East Anglia TWO Offshore Windfarm

The views expressed in this page do not represent those of the Planning Inspectorate. This page consists of content submitted to the Planning Inspectorate by the public and other interested parties, giving their views of this proposal.

East Anglia TWO Offshore Windfarm

Received 20 January 2020
From Simon Ive

Representation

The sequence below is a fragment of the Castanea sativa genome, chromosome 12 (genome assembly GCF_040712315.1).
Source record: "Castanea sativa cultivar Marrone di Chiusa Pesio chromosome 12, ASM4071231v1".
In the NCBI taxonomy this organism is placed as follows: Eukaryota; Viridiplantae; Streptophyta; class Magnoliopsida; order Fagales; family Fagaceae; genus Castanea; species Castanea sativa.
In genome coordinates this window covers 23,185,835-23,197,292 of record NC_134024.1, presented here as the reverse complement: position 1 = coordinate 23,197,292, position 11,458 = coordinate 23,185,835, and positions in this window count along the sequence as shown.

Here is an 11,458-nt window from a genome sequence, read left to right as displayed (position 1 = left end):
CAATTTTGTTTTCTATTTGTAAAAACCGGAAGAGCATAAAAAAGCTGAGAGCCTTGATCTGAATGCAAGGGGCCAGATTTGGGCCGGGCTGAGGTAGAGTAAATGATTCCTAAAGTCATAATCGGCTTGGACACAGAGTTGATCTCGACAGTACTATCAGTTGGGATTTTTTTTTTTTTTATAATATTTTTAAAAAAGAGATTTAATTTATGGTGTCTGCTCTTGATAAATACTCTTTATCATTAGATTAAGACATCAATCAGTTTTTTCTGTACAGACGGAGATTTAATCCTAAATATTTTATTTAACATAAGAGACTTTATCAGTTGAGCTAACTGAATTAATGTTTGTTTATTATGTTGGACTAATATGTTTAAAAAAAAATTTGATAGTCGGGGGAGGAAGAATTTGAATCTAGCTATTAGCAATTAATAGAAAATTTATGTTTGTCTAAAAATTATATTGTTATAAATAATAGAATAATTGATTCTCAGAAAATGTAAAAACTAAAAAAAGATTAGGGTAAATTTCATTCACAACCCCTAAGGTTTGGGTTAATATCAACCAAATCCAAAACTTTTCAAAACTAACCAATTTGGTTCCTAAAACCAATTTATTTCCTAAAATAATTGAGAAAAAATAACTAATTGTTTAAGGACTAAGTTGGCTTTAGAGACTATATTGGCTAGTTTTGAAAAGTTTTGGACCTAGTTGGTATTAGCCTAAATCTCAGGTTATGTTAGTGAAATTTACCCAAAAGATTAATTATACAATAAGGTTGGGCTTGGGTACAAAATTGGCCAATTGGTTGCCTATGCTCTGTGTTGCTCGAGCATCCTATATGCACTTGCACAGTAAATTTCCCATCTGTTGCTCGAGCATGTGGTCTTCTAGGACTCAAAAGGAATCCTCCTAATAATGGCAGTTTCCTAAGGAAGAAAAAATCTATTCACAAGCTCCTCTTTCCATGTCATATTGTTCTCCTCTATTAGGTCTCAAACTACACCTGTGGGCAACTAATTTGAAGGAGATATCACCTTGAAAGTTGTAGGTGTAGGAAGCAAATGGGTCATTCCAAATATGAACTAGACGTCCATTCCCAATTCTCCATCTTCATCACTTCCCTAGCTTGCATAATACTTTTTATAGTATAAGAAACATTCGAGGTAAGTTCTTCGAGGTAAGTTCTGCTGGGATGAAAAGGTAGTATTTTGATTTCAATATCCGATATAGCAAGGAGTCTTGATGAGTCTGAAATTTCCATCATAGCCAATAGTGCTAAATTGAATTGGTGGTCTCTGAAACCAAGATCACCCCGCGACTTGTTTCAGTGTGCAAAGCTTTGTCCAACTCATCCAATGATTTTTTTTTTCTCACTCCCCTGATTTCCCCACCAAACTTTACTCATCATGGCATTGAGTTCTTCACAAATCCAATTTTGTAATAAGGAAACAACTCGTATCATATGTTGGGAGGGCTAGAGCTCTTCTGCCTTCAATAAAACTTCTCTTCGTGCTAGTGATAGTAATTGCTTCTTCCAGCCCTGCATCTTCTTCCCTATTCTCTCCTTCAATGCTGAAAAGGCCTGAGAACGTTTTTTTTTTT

EAST ANGLIA 2 OFFSHORE WINDFARM RELEVANT REPRESENTATIONS. Be assured that I am not against proposals for offshore windfarms (better offshore than onshore) as part of the Governments renewable energy policy but reject the choice of Friston as the site for a hub of energy projects in addition to that proposed. Accordingly, I concur with the relevant representations made by: - Friston Parish Council supported by the SASES action group - Historic England - Suffolk County Council - East Suffolk Council - Other local interested parties opposed to the selection of Friston as the site for EA1(North), EA2 and National Grid substations. The proposals are acts of human and environmental vandalism. - Destroying in excess of 30 acres of historic rural and agricultural land, wild life and fauna habitats, turning the area into an industrial wasteland. - Five-mile cable route scars permanently the landscape. - In the heart of an area surrounded by areas of Specific Scientific Interest and Specially Protected and AONB. - Closing permanently and temporarily 26 footpaths and PRoWs. - Causing permanent loss of amenity to visitors and residents seeking peace and tranquillity offered by skies (day and night!), landscapes, seascapes and nature. - Loss of valuable agricultural land. - The site spreads into the social and spiritual heart of the village – the Village Hall and the Grade ll* listed Church undermining their sustainability and roles within the community. - Exposes a vulnerable ageing community to increased health and safety risks: - Flooding - Noise - Light - Air pollution - Traffic and transport arising from road alterations and increased traffic volumes (no overarching traffic management plan) and no refuge for walkers and cyclists. - Anxiety, depression, sleep deprivation and isolation. - Financial – loss of equity, funding of social and health care. - These issues are NOT ‘negligible, temporary or minor’. (SPR terms!). - Inadequate site selection planning. - Both projects were conceived to follow the Bawdsey to Bramford corridor through open countryside to an already established substation complex far from a population centre with capacity to expand. - Questionable manoeuvring by the developer and National Grid to establish a new hub for further energy projects and to avoid the NSIP process for the National Grid substation. - No accountability by/for National Grid and withholding information. - Insufficient accounting for cumulative effects of existing and proposed projects – namely Sizewell C construction – it is seeking DCO approval this year which means major disruption to the whole of this part of the coast being subject to its preparatory and construction works at the same time as these projects. Meanwhile, its viability and construction are questionable and the site could alternatively be used to accommodate these projects with much less damage to Sizewell and its community. - expansion of Greater Gabbard and Galloper offshore windfarms; two National Grid Ventures Interconnectors (Nautilus and Eurolink) and then energy storage facilities. - These exacerbate the risks of the two projects subject to examination and the extended construction periods damaging to nature, the community and visitors. - Raising the questions of lack of planning co-ordination for all the projects. - Allied to Councils’ Local Plans (subject to scrutiny and approval by the National Planning Inspectorate) for the development of 85,000 new homes within one hour’s drive of this area – total impact on local infrastructure and population, services, accessibility and then the need for new home families to have access to historic and unspoilt land and seascapes. - Sustainability of the community is threatened by the loss of new residents into the village; inward investment; loss of support of church and village hall and local events; loss of jobs arising from fall in tourism as potential residents and visitors are deterred by spread and size of these and other projects. - The DCO application, 17,000 pages is lazy and contemptuous displaying a lack of understanding and care for humans and environment. No cognisance of local issues and concerns already advised. Indeed, most of the visuals omit to show the existence of the village. - Too much key detail including that relating to safety and traffic to be subject to detail after DCO consent – who approves, monitors and enforces? - Even now the developer is drip feeding further information concerning acquiring rights of way, land and access which have sinister implications for the future of Friston. Simon Ive 20 January 2020